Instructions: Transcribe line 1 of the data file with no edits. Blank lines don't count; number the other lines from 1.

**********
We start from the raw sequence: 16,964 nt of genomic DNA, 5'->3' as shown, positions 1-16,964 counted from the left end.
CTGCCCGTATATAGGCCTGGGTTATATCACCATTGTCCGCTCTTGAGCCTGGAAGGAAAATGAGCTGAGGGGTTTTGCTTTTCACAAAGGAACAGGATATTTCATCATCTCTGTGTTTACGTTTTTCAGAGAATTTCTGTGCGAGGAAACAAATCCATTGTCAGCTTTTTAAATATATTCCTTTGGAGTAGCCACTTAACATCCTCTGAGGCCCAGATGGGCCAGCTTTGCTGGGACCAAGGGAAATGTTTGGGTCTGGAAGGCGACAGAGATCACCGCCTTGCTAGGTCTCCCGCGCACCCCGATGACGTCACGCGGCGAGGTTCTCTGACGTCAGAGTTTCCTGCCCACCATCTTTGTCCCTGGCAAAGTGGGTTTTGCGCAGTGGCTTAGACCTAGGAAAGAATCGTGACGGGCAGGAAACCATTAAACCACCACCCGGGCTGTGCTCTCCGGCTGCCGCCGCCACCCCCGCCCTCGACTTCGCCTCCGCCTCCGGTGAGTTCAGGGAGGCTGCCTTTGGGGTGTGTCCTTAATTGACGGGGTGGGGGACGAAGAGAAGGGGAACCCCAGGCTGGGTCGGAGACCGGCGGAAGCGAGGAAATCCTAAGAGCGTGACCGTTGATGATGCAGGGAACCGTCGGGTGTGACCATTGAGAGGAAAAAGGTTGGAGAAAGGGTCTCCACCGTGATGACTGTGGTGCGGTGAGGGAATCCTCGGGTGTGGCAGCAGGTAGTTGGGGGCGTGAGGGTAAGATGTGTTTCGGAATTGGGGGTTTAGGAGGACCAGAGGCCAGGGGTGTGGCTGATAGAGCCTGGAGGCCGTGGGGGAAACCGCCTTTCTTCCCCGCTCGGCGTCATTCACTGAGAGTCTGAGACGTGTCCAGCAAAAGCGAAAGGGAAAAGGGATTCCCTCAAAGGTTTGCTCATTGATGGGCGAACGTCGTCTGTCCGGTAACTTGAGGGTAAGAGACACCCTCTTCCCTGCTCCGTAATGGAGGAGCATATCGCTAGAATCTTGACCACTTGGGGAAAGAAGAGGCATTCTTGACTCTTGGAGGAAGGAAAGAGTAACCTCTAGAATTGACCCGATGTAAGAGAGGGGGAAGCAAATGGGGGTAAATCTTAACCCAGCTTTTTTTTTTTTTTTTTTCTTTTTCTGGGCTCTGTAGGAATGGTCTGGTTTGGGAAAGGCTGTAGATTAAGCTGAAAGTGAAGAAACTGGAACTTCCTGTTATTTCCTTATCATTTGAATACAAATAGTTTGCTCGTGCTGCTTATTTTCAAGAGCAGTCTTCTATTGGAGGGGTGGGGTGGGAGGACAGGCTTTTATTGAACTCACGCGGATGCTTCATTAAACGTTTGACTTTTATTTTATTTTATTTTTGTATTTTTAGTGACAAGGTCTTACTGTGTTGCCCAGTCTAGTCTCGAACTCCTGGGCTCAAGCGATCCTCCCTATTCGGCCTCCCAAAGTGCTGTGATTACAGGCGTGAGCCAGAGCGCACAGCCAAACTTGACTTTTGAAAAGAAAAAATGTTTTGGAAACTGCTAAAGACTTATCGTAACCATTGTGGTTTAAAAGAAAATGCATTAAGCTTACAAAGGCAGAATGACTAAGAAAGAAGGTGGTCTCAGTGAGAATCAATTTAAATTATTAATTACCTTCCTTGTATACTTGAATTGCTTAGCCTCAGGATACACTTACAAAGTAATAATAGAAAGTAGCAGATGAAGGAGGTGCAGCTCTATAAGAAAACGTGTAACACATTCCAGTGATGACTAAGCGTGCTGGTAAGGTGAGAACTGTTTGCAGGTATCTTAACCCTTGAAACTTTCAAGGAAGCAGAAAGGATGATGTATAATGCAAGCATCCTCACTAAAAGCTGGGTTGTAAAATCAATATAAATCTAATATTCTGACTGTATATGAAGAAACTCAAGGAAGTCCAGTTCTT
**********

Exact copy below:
We start from the raw sequence: 16,964 nt of genomic DNA, 5'->3' as shown, positions 1-16,964 counted from the left end.